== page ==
Western Isles Council bosses say they have scrapped the £10million construction of a new pier at Lochmaddy in North Uist because the lead contractor failed to return following the Covid-19 lockdown.
The main contractor, Irish-based L&M Keating, is understood to have initially suspended work when restrictions were first introduced in March.
Council bosses say they returned briefly in July, but left their sites at Lochmaddy and a Greenock drydock, where a steel-structured cassion for the pier is being built, not long afterwards.
Despite saying they would return again in August, the council said they did not come back – sparking concern how this would impact island-based subcontractors and suppliers of materials.
Western Isles Council – the Comhairle nan Eilean Siar – yesterday announced that the delivery of the improvement works at Lochmaddy Pier will be delayed further.
Following a consideration of the contractual details by the Comhairle at the end of September, the contract with Keating has now been terminated and the council, in collaboration with Transport Scotland as key funders of the project, are exploring options for commissioning and organising delivery of the works.
In the meantime, there is a need to undertake reinstatement works at the site to ensure it is left safe and secure for the intervening period and it is planned to undertake these in the coming weeks.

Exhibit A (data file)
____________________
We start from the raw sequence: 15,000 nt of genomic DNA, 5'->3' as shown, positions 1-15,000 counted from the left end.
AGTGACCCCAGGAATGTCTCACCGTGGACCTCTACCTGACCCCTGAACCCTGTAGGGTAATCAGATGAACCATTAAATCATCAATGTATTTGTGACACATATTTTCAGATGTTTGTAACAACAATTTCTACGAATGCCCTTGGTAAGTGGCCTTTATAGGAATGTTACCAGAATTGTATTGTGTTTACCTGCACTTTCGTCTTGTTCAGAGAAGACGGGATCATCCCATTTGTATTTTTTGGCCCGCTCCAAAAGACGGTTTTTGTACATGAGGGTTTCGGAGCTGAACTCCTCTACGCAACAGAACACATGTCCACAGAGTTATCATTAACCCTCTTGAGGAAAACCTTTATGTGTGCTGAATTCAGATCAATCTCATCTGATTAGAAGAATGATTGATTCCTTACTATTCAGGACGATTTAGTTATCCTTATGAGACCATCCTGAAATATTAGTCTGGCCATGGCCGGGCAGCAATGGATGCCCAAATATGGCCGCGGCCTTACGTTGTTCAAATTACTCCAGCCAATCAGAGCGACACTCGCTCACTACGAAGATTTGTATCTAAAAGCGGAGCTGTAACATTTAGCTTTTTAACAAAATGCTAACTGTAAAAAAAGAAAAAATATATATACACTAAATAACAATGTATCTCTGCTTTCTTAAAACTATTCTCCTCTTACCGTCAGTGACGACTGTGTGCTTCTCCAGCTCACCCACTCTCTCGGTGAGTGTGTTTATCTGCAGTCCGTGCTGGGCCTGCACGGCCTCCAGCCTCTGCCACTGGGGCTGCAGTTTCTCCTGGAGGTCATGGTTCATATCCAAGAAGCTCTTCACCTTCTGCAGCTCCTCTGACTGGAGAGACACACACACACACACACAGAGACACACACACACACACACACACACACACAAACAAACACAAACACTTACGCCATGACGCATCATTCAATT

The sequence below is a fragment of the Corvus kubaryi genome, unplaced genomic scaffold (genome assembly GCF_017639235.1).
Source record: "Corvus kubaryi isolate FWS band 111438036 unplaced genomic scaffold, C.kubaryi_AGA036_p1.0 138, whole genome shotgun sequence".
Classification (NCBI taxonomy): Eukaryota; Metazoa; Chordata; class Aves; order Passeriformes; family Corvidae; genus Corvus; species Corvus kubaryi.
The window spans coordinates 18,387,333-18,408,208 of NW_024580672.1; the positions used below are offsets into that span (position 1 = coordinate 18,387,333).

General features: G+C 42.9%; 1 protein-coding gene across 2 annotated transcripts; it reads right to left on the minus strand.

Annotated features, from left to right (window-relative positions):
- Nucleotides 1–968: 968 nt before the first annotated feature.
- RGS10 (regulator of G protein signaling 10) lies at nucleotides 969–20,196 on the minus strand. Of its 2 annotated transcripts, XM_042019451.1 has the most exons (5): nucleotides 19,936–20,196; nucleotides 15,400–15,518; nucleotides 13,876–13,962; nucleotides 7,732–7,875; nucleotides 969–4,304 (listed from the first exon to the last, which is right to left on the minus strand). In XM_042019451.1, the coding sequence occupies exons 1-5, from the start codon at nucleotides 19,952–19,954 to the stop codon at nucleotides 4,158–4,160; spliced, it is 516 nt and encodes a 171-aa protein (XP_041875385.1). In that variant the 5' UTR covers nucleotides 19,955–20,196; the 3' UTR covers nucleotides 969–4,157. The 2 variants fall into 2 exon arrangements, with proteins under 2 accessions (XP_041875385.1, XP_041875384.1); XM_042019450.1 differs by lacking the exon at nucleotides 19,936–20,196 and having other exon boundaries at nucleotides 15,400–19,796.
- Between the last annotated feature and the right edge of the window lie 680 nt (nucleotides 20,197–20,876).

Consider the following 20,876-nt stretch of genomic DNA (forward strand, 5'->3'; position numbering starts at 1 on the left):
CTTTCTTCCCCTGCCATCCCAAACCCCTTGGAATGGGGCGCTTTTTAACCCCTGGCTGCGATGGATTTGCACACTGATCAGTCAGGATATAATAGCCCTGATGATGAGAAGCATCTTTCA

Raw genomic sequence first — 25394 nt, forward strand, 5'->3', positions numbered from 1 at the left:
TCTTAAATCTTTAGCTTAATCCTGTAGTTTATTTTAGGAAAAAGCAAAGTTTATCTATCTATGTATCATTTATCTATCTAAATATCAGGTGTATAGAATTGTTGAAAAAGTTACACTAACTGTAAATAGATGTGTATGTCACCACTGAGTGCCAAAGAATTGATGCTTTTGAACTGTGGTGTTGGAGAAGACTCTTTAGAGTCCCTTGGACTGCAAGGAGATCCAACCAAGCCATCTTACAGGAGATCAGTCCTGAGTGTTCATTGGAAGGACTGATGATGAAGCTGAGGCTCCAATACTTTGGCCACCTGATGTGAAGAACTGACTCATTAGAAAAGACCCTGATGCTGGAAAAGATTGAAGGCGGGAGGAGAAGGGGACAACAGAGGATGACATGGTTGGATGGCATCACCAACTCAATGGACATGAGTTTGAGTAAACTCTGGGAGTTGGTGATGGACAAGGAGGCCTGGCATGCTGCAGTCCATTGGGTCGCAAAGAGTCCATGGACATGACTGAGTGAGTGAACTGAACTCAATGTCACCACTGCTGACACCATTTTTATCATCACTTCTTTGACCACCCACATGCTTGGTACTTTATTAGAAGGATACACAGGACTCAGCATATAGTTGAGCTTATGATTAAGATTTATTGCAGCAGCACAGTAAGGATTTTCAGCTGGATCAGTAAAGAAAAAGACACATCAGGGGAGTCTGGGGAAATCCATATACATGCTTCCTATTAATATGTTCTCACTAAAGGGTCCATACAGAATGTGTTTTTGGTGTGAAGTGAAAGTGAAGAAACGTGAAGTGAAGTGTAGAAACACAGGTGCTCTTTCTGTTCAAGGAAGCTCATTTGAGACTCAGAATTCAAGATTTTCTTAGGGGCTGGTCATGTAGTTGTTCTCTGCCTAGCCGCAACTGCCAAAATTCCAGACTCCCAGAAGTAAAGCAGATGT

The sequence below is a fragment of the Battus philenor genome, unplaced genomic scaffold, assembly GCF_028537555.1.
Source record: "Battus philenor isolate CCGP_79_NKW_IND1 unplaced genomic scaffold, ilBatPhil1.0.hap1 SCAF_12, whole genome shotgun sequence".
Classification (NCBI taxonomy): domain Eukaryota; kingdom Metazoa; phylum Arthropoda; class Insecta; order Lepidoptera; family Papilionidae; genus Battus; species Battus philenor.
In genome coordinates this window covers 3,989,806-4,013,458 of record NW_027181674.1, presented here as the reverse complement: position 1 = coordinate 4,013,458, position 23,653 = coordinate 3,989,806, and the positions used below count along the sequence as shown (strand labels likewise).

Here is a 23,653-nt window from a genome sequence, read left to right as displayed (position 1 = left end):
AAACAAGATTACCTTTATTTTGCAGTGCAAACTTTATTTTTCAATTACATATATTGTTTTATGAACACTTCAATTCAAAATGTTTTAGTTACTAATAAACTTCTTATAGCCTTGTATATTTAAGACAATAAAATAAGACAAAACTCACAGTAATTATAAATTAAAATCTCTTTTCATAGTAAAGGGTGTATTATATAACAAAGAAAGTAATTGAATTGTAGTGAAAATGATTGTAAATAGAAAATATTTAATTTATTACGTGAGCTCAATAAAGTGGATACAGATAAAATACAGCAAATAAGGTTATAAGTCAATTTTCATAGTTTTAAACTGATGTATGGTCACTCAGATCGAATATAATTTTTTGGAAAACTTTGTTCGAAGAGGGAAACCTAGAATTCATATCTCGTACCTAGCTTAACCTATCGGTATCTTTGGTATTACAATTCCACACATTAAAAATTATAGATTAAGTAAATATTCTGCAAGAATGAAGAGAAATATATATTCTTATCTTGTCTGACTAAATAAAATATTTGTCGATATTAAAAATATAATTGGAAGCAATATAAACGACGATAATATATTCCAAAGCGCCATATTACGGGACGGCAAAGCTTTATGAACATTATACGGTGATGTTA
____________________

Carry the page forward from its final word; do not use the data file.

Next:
In addition, it is proposed to undertake a programme of enabling works over the coming months, including completing the demolition of the former Visit Scotland and former Coastguard properties and undertaking advance utility diversion works at the site.
Councillor Uisdean Robertson, chairman of the Comhairle’s transportation and infrastructure committee, said: “Whilst we recognise the financial and organisational challenges facing the contractor, it is crucial that we continue with the delivery of the improvement works.
“The decision to terminate the contract was not taken lightly and we see re-engaging with the construction sector as soon as possible as the best way forward for the project.”
A Transport Scotland spokesman said: “The Scottish Government remains committed to the Skye Triangle Infrastructure programme and harbour upgrades at Tarbert, Lochmaddy and Uig.
“The Lochmaddy Pier project is led by Comhairle nan Eilean Siar and we will continue to work with them, and other members of the multi-agency Skye Triangle Infrastructure Improvement Programme Steering Group, to establish a way forward that meets the needs of all programme stakeholders and communities.”
Re-tendering will delay the project – which began in January – by around a year.
The work is part of an overall modernisation of harbours forming part of the Skye triangle infrastructure project, involving upgrades of ports at Lochmaddy, Tarbert and Uig.
The improvements are designed to prepare for the delivery of new CalMac vessels, which themselves are at the centre of a controversy, as they were due to be constructed at the Ferguson Marine base on the Clyde – but these are experiencing long delays and increase in costs following Scottish Government intervention.
Attempts were made to contact Keating Construction, also known as L&M Keating, in Ireland, without success.